Between 1983 and the start of the Great Recession, when the top rate dropped to between 35 percent and 39 percent, average growth was 3 percent.

How to explain this? Easy.

Since the early 1980s, a larger and larger share of total income has gone to the top (the richest 1 percent of Americans got 10 percent of total income in 1980, and get over 20 percent now). That’s left the vast middle class with insufficient purchasing power to boost the economy – without going deep into debt.

Lower tax rates on the rich — including lower capital gains rates — have exacerbated this regressive trend.

Finally, having misread the facts, distorted my proposal, and ignored my argument, Reynolds fails to rebut my conclusion that raising middle class purchasing power by lowering their tax rates while raising the rates at the top will help spur growth, to the benefit of all. Top earners will do better with a smaller share of a more rapidly- growing economy a larger share of a slower-growing one.

If I were a cynic, I’d say the Republican right is showing signs of desperation.

About Robert Reich 545 Articles

Robert Reich is the nation's 22nd Secretary of Labor and a professor at the University of California at Berkeley.

He has served as labor secretary in the Clinton administration, as an assistant to the solicitor general in the Ford administration and as head of the Federal Trade Commission's policy planning staff during the Carter administration.

He has written eleven books, including The Work of Nations, which has been translated into 22 languages; the best-sellers The Future of Success and Locked in the Cabinet, and his most recent book, Supercapitalism. His articles have appeared in the New Yorker, Atlantic Monthly, New York Times, Washington Post, and Wall Street Journal. Mr. Reich is co-founding editor of The American Prospect magazine. His weekly commentaries on public radio’s "Marketplace" are heard by nearly five million people.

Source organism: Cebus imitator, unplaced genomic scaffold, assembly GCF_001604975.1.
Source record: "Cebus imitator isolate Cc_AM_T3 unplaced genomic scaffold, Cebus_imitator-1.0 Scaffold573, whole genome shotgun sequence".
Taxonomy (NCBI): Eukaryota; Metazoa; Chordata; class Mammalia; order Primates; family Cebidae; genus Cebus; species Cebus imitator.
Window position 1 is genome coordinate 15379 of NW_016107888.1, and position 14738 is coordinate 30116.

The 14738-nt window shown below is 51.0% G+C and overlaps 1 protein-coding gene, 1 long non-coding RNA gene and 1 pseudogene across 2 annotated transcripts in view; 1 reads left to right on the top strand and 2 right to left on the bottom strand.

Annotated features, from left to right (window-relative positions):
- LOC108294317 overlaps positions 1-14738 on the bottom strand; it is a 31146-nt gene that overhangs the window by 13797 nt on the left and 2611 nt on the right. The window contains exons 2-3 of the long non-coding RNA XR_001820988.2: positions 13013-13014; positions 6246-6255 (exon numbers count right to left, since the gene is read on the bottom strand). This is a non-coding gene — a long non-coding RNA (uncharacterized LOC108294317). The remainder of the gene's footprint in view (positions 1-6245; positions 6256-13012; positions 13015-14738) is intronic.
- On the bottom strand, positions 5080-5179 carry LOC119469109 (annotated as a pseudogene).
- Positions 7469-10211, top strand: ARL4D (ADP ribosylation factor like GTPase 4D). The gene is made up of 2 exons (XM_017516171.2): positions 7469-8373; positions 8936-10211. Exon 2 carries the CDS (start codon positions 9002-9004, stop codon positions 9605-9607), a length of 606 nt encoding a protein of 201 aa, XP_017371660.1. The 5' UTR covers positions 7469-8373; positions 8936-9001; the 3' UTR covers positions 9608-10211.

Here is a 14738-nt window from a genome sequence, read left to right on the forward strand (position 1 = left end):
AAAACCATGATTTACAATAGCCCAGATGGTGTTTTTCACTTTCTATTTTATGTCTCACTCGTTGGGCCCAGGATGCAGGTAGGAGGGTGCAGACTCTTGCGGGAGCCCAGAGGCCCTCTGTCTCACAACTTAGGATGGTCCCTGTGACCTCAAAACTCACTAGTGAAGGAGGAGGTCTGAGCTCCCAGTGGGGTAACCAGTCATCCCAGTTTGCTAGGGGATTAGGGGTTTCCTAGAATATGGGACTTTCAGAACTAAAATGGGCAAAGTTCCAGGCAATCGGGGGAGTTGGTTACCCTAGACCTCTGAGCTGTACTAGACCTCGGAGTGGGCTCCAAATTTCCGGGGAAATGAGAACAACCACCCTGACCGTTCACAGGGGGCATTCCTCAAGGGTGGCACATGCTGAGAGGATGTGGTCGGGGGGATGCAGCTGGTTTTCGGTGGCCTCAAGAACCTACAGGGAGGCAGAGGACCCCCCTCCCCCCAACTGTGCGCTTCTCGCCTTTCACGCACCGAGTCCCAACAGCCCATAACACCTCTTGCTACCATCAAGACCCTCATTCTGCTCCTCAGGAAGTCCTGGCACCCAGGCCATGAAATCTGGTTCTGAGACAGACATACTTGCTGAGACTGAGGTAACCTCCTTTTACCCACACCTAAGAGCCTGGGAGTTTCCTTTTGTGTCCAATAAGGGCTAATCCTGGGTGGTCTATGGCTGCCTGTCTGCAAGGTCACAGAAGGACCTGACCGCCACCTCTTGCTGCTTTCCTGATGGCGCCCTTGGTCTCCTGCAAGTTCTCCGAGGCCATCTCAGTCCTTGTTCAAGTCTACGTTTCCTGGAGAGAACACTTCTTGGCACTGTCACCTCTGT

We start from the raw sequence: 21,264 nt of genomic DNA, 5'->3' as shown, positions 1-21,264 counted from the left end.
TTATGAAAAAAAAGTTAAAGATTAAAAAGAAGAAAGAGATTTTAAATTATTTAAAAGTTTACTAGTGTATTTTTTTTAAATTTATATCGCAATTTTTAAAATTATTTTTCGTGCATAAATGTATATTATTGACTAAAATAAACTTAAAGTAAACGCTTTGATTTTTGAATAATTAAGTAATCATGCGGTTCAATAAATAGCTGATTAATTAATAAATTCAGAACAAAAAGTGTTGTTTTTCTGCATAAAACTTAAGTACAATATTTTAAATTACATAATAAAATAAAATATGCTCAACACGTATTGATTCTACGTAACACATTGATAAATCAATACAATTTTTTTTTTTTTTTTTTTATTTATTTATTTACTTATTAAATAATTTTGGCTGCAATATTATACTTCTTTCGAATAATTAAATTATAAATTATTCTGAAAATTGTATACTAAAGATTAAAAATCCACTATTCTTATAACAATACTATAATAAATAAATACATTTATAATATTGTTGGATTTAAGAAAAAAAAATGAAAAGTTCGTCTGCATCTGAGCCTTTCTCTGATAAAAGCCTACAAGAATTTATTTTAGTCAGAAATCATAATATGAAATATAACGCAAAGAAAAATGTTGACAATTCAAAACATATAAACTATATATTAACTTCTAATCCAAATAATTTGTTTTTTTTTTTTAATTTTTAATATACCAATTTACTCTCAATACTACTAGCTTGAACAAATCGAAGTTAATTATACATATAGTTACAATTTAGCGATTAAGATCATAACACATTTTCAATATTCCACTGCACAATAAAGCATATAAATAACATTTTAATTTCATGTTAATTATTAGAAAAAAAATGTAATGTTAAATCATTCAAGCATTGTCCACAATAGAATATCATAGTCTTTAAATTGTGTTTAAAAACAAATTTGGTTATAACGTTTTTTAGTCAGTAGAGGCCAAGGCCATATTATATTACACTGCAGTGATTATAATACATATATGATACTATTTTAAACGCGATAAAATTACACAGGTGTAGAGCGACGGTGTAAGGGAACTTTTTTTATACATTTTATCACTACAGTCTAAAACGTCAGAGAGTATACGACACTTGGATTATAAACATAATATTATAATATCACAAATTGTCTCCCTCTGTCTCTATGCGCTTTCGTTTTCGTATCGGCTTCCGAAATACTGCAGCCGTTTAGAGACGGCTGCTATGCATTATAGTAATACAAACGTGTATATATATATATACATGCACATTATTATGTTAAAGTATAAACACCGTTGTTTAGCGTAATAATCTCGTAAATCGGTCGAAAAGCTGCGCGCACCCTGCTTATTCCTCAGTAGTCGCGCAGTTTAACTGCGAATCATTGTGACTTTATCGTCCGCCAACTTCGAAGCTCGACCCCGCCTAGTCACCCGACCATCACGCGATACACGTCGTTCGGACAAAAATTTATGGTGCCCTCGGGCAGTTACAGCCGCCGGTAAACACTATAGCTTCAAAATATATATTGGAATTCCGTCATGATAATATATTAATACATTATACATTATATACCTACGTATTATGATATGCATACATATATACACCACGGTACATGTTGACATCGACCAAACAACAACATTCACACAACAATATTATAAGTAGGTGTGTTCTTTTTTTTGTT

In 2003, Mr. Reich was awarded the prestigious Vaclev Havel Foundation Prize, by the former Czech president, for his pioneering work in economic and social thought. In 2005, his play, Public Exposure, broke box office records at its world premiere on Cape Cod.

Mr. Reich has been a member of the faculties of Harvard’s John F. Kennedy School of Government and of Brandeis University. He received his B.A. from Dartmouth College, his M.A. from Oxford University, where he was a Rhodes Scholar, and his J.D. from Yale Law School.

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2 Comments on The Growing Desperation of the Don’t-Raise-Taxes-on-the-Rich Crowd

  1. Special to cover the debt. When a condo needs a special investment they get the money. Why not have a one time tax based on capital tangible assets owned in America. 1% of my 3 places worth $1.5 million or $15k is not going to kill me. What would that bring into federal state coffers? Would it pay for the wars the super popper rich started. Would it keep them from doing it again?